Located in the southwestern part of the state in the Beaverhead Valley, Dillion, population 3,976, was established as a railroad stop to bring supplies to the area’s thriving gold mines in the 1880s. Today, the trout fishing destinations are a major draw for visitors, with the Big Hole, Beaverhead, and Ruby Rivers all flowing into the valley. One favorite hangout is Sparky’s Garage, which serves handcrafted burgers in a fun atmosphere with plenty of old car memorabilia. The rich historical heritage is to be enjoyed as the area was part of Lewis and Clark’s famous expedition through the Rocky Mountains. Bannack State Park is the site of Montana’s first gold mine and has a ghost town with living history exhibits.
Lewistown, with a population of about 6,000, is located right in the center of the state and served as a railroad settlement to bring settlers, supplies, and prospectors west. One of the community’s unique features is the artesian spring at Big Spring Creek, where fresh water flows from one of the largest natural springs in the world. It was initially a mining town, but has a uniquely rural feel, celebrating its heritage with numerous festivals, including the annual Montana Cowboy Poetry Rally and Western Music Meet.
There are five historic areas for visitors wanting to experience some great history. The excellent Central Montana Historical Museum houses many interesting artifacts (including a large specimen of dinosaurs found in the area). Located just east of town, Bear Gulch Pictographs offers guided tours of some of the best preserved rock drawings anywhere. The Big Springs Trout Hatchery and the Charlie Russell Chew Choo Train are family experiences worth a visit. When in town, Central Feed Grilling Company is the best place for burgers and craft beer in the area.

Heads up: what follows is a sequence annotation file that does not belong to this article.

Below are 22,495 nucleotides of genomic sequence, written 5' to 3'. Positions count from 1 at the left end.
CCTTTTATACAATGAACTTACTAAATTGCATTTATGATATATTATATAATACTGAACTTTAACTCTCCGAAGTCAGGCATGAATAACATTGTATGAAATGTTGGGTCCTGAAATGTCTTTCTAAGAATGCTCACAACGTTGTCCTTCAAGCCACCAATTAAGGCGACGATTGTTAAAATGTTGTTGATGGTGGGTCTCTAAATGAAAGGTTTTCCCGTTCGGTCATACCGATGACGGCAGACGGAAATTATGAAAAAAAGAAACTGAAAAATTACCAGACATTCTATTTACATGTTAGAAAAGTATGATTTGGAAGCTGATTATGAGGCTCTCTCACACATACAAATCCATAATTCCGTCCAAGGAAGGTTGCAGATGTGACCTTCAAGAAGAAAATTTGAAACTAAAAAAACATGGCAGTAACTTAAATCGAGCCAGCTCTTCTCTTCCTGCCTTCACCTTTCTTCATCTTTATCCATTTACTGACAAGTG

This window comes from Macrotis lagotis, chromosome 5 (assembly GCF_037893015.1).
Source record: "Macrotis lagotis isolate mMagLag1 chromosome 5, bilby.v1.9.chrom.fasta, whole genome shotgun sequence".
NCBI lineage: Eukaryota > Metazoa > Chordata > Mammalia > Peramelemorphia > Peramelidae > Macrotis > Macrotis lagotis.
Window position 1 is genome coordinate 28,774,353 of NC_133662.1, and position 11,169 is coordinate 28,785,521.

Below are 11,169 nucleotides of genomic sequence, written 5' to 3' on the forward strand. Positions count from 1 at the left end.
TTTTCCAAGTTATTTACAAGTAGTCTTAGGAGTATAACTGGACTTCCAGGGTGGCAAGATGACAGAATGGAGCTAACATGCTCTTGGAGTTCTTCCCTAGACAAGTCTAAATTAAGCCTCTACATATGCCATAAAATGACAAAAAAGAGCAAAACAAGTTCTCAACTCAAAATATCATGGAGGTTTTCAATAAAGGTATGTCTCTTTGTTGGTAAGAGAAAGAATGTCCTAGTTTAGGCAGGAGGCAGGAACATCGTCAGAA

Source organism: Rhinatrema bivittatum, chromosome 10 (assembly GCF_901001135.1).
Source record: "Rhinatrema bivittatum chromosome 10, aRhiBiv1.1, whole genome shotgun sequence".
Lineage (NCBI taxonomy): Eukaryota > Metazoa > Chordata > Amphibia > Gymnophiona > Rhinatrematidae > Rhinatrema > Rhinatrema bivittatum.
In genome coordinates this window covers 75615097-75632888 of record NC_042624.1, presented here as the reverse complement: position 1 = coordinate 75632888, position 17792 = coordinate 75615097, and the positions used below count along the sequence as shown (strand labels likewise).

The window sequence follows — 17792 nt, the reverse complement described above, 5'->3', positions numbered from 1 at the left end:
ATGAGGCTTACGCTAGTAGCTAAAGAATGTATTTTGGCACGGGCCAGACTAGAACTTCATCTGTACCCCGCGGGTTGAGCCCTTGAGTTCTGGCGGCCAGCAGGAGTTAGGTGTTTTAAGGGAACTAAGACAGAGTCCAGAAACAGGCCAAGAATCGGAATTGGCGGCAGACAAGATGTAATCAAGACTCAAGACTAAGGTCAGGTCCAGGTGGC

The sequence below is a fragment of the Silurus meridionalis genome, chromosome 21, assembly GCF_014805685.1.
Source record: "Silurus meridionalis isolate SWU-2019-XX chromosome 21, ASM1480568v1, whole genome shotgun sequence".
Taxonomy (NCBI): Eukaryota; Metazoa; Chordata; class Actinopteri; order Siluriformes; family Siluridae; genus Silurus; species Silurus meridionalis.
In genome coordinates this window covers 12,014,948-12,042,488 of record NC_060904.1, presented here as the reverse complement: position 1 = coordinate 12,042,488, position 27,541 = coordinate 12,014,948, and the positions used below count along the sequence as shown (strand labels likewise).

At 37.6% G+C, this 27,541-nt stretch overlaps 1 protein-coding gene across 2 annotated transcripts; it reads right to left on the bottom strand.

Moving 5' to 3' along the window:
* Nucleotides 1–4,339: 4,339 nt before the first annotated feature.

The city of Polson (population 5,258) is located on the south shore of Flathead Lake, within the Flathead Indian Reservation. This beautiful lakeside community offers excellent recreational activities, including hiking, fishing and boating. The unusually mild climate, surrounded by the Mission and Salish Mountains, provides ideal conditions for agricultural activities, and the city has a heritage of celebrating the region’s local farmers.
The Flathead Cherry Festival is held every July (over the last weekend), to highlight the peak season, and many local farms will let you choose from their orchards. For those interested in a one-of-a-kind conversion, the America’s Miracle Museum houses an eclectic collection of cars, motorcycles, and airplanes. After enjoying the museum, experience Glacier Brewing Company with their amazing selection of craft brews.
Red came down
Recently, Red Lodge has become a thriving community for retirees and tourists. This small town of 2,217 is located about 70 miles north of Yellowstone National Park and is home to the Yellowstone Wildlife Sanctuary, a non-profit organization dedicated to protecting the region’s species. While the community has a true Western feel, with plenty of romantic B&Bs and dining spots, there is also a vibrant nightlife. Many local saloons offer live entertainment, such as the Snow Creek Saloon, where tourists can mingle with friendly locals.
During the winter, Red Lodge Mountain features more than 70 trails to thrill skiers and snowboarders of all experience levels. Check out Red Canyon Wild Mustang tours in the warmer months and hike miles of trails maintained by the Beartooth Recreational Trails Association.